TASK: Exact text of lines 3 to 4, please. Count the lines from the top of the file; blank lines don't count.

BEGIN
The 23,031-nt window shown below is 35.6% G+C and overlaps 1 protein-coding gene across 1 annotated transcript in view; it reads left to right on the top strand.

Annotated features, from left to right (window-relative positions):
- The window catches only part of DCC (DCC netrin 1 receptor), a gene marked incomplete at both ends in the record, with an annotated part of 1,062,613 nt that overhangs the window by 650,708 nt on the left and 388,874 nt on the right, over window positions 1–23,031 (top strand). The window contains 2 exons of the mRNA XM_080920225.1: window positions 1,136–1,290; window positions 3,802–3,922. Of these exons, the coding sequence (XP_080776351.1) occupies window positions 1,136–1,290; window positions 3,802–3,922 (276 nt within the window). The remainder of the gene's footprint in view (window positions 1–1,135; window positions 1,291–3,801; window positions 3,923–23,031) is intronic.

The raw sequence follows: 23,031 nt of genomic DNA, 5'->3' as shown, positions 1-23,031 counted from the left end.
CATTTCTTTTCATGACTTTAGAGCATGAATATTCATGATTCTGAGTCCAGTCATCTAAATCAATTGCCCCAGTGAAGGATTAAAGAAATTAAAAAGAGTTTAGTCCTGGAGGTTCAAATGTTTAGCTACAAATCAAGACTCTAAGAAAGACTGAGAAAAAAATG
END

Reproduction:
- The window catches only part of DCC (DCC netrin 1 receptor), a gene marked incomplete at both ends in the record, with an annotated part of 1,062,613 nt that overhangs the window by 650,708 nt on the left and 388,874 nt on the right, over window positions 1–23,031 (top strand). The window contains 2 exons of the mRNA XM_080920225.1: window positions 1,136–1,290; window positions 3,802–3,922. Of these exons, the coding sequence (XP_080776351.1) occupies window positions 1,136–1,290; window positions 3,802–3,922 (276 nt within the window). The remainder of the gene's footprint in view (window positions 1–1,135; window positions 1,291–3,801; window positions 3,923–23,031) is intronic.

The raw sequence follows: 23,031 nt of genomic DNA, 5'->3' as shown, positions 1-23,031 counted from the left end.